How does Dr. Rueckl diagnose herpes simplex?
During an outbreak, he often can diagnose herpes simplex by looking at the sores. To confirm that a patient has herpes simplex, Dr. Rueckl may take a swab from a sore and send this swab to a laboratory. When sores are not present, other medical tests, such as blood tests, can find the herpes simplex virus.
How does Dr. Rueckl treat herpes simplex?
There is no cure for herpes simplex. The good news is that sores often clear without treatment. Many people choose to treat herpes simplex because treatment can relieve symptoms and shorten an outbreak. Most people are treated with an antiviral medicine. An antiviral cream or ointment can relieve the burning, itching, or tingling. An antiviral medicine that is oral (pills) or intravenous (shot) can shorten an outbreak of herpes. Prescription antiviral medicines approved for the treatment of both types of herpes simplex include:
Taken daily, these medicines can lessen the severity and frequency of outbreaks. They also can help prevent infected people from spreading the virus.
The first (primary) outbreak of herpes simplex is often the worst. Not all first outbreaks are severe, though. Some are so mild that a person does not notice. When the first outbreak of genital herpes is mild and another outbreak happens years later, the person can mistake it for a first outbreak. Some people have 1 outbreak. For others, the virus becomes active again. When they have another outbreak, it is called a recurrence. These tend to be more common during the first year of infection. Over time, the outbreaks tend to become less frequent and milder. This is because the body makes antibodies (defenses) to the virus. Serious complications rarely occur in healthy people with herpes simplex. They occur most often in unborn babies, newborns, and people who have a long-term illness or weak immune system. If you have cancer or HIV/AIDS, or you had an organ transplant, seek medical help right away if you have signs or symptoms of a herpes infection.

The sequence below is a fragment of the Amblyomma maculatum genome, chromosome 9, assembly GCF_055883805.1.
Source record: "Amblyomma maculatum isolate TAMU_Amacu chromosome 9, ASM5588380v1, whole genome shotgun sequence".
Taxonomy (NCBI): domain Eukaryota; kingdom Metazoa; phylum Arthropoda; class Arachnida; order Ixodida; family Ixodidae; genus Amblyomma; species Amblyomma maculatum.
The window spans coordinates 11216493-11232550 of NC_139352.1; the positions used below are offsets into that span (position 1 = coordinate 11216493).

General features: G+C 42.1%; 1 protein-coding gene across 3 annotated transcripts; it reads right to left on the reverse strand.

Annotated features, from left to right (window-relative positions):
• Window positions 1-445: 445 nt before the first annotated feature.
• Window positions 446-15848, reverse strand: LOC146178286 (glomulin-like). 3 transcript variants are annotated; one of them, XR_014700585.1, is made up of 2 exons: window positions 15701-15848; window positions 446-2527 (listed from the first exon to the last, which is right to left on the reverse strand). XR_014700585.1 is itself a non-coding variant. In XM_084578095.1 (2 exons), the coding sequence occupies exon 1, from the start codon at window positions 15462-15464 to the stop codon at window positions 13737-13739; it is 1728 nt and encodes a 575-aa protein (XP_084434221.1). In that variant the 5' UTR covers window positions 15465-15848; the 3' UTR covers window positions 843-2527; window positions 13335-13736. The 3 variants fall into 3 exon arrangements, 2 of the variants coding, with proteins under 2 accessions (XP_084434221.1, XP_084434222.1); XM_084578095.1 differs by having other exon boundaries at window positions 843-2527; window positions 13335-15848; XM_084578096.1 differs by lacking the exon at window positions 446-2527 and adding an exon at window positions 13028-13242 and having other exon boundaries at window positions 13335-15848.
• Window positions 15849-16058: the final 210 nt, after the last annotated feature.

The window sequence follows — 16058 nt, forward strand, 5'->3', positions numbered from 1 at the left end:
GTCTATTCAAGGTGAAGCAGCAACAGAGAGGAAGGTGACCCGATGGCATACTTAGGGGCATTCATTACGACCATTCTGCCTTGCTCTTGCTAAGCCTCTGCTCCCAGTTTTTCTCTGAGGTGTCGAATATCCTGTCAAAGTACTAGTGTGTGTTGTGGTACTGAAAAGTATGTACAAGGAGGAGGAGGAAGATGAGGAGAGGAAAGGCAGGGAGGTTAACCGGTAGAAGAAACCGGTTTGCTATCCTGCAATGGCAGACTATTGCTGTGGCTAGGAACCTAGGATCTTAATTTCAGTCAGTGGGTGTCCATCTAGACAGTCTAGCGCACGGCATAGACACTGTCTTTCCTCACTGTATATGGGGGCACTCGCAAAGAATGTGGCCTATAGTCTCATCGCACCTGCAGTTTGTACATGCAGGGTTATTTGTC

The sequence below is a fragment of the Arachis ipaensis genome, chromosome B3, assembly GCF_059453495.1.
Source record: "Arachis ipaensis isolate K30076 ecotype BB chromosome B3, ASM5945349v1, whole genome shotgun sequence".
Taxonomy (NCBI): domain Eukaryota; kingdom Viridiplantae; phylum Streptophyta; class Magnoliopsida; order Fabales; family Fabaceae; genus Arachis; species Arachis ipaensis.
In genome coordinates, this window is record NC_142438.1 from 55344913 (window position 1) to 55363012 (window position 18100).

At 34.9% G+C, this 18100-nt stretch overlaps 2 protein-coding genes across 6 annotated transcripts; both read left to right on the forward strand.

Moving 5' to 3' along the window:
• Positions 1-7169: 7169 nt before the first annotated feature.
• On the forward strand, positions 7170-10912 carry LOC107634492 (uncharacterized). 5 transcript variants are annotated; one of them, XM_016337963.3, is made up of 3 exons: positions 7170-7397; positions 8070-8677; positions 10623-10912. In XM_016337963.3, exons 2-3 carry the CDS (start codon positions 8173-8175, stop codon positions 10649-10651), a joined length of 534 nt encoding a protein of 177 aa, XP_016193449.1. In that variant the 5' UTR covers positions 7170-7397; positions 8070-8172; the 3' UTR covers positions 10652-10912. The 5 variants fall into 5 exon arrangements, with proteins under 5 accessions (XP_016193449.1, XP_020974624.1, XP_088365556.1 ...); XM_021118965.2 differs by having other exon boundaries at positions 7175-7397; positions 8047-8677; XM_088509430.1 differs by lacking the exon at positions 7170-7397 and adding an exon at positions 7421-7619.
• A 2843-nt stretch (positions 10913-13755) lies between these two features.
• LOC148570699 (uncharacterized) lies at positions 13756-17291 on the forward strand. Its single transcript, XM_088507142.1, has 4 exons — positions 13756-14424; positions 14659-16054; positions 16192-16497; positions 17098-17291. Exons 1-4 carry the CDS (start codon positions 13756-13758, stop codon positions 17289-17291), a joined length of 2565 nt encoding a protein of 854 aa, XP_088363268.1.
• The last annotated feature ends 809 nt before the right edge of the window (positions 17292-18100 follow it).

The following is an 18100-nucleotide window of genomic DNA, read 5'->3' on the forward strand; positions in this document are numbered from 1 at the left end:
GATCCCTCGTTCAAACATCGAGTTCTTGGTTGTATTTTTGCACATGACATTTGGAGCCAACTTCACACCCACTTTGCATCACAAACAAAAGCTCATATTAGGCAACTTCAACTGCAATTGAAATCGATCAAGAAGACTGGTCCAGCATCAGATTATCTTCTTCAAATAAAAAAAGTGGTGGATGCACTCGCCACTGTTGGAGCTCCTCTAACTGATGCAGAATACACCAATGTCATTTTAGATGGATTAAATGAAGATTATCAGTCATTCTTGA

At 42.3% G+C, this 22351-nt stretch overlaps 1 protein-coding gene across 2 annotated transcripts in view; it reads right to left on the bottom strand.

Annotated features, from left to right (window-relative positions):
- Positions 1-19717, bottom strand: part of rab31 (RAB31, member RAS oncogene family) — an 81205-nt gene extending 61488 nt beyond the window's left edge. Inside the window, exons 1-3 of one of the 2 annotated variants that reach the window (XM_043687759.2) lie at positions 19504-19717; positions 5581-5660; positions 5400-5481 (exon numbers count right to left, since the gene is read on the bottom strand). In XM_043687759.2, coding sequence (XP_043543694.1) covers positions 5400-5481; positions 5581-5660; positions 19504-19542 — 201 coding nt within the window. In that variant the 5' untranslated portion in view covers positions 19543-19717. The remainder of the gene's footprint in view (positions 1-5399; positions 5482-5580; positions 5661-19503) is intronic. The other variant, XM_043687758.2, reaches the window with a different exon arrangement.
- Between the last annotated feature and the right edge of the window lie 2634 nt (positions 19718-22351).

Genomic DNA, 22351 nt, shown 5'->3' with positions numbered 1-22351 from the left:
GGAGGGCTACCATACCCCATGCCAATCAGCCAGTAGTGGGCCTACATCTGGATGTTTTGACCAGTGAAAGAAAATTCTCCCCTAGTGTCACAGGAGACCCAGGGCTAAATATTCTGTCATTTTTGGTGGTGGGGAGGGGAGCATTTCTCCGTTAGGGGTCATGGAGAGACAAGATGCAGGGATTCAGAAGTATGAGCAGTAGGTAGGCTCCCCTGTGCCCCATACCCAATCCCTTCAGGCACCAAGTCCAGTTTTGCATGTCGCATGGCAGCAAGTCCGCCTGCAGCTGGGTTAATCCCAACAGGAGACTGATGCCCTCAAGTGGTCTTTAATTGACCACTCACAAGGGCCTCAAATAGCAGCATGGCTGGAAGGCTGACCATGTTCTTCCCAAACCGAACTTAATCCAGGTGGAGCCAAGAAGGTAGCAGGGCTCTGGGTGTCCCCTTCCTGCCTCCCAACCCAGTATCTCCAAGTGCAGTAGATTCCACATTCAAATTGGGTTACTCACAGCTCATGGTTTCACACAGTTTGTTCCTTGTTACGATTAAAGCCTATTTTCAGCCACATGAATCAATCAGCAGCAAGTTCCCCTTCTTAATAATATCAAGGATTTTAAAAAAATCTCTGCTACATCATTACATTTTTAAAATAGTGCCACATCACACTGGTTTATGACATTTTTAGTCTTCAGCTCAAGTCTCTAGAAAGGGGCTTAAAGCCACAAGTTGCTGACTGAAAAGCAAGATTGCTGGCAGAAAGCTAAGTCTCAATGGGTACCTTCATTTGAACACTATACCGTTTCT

Herpes Zoster (Shingles)
Shingles is a disease caused by the varicella-zoster virus – the same virus that causeschickenpox. After you have chickenpox, the virus stays in your body. It may not cause problems for many years. As you get older, the virus may reappear as shingles. Although it is most common in people over age 50, anyone who has had chickenpox is at risk. You can’t catch shingles from someone who has it. However, if you have a shingles rash, you can pass the virus to someone who has never had chickenpox. This would usually be a child, who could get chickenpox instead of shingles. The virus spreads through direct contact with the rash, and cannot spread through the air. Early signs of shingles include burning or shooting pain and tingling or itching, usually on one side of the body or face. The pain can be mild to severe. Rashes or blisters appear anywhere from one to 14 days later. If shingles appears on your face, it may affect your vision or hearing. The pain of shingles may last for weeks, months, or even years after the blisters have healed. There is no cure for shingles. Early treatment with medicines that fight the virus may help. These medicines may also help prevent lingering pain. A vaccine may prevent shingles or lessen its effects. The vaccine is recommended for people 60 or over. In some cases doctors may give it to people ages 50 to 59.
Source: NIH: National Institute of Allergy and Infectious Diseases